The parish has submitted a Statement of Need document to the Diocesan Advisory Committee for them to give us informal advice about redeveloping our kitchen facilities. It reads as follows:

Statement of Need

1. In addition to our Sunday and Mid-week Eucharists and our monthly Family Worship Services, our church building is presently used on a regular basis, for

  • Praise and Play Parent and Toddler Group on Tuesday mornings
  • RiCH Youth Group after school on Thursday afternoons
  • Recorder Group on Friday afternoons
  • Choir and Orchestra practices on Thursday evenings
  • Faith Hour discussion and prayer meetings on Wednesday afternoons
  • #quietspace: the church is open to visitors during daylight hours on Wednesdays for prayer and reflection (self-service refreshments are available)

Beyond these weekly commitments, on a regular basis we have the “occasional offices” such as Funerals, Baptisms and Weddings, All Souls’ Day Services, Lent Groups and Lent Charity Lunches, monthly Mothers’ Union meetings, PCC meetings and Growth Action Planning meetings. The Church also hosts occasional Deanery Synod meetings, Bollington Festival Choir Concerts, Maundy Thursday Agape Meals and Watch of Prayer, numerous Christmas events, Family Fun Days in the summer holidays, Fundraising activities, Teaching Opportunities for schools and uniformed groups, our annual Schools’ Experience Weeks offered to all five of our local primary schools, and Bollington Cross School’s PTA regularly offer refreshments prior to their children’s events such as annual Reception Class welcome services, Harvest Festivals and Christmas Plays.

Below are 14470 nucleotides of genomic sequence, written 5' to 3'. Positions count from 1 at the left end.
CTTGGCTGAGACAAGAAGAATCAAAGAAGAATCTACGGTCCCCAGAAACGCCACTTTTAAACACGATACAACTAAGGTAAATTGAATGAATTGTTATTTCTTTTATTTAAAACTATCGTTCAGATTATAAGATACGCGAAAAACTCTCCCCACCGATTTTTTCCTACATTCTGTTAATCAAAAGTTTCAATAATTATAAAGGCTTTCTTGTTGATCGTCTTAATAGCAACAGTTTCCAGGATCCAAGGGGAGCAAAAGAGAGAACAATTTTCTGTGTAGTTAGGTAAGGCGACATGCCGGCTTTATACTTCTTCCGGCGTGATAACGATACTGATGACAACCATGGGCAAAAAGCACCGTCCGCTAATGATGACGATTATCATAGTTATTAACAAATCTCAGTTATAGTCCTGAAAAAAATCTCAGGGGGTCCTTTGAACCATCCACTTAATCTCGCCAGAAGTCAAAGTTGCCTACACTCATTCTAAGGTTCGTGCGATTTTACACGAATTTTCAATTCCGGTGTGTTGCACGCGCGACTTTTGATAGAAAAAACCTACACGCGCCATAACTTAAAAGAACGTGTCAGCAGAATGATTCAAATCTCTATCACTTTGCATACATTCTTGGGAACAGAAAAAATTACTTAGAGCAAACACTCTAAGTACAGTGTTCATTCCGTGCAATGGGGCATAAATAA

2. An extension with fully accessible glazed main entrance porch and three toilets plus an adjoining small storage room was opened in December 2012, using a large proportion of the proceeds of the sale of Holy Trinity Church, Kerridge. The PCC decision to allow the closure of Kerridge Church in 2009 was made with the plan that we would use the sale proceeds to improve the comprehensive welcome and hospitality provision at St Oswald’s, now the Parish Church of Bollington. The new extension (together with our subsequent beautiful community mosaic installation of 2014) has signalled to the local community that we are indeed a vibrant, healthy Church. However this positive image is marred by the inadequate and unsightly kitchen facility that impacts on the eye of the newcomer as they now enter our building from the new porch.

Since its installation under a Faculty granted on 30 July 1999, the existing kitchen/servery hatch and adjacent space (formerly housing an accessible loo) has served its original limited purpose well. However, now that St Oswald’s is our only place of Anglican worship and outreach, our limited catering facilities are restricting our growth, given the ever-increasing necessity of finding innovative ways to accommodate the needs of young and old alike. With inadequate washing-up facilities, limited &/or inaccessible storage cupboards, no fridge, no cooking facilities, and a cramped (and at times unsafe) serving hatch and with only room for two kettles or a small urn to heat water for drinks, we recognise the urgent need for expansion. The consensus is that we need a larger, more fully equipped kitchen so that we are able to offer a wider range of refreshments to our congregation and also importantly to the variety of groups presently using the church, plus other community groups who might be encouraged to use the church in the future. We need greater floor space within the kitchen facility and far more work surfaces so as to allow safe and proper preparation of food and drink, and to enable speedy service of refreshments to all, including members of our regular congregation, our young peoples’ groups and other existing users. Ideally we also need to create better and more discreet storage space for our eleven large and four small folding tables and the rack of 50 stacking chairs, when not in immediate use.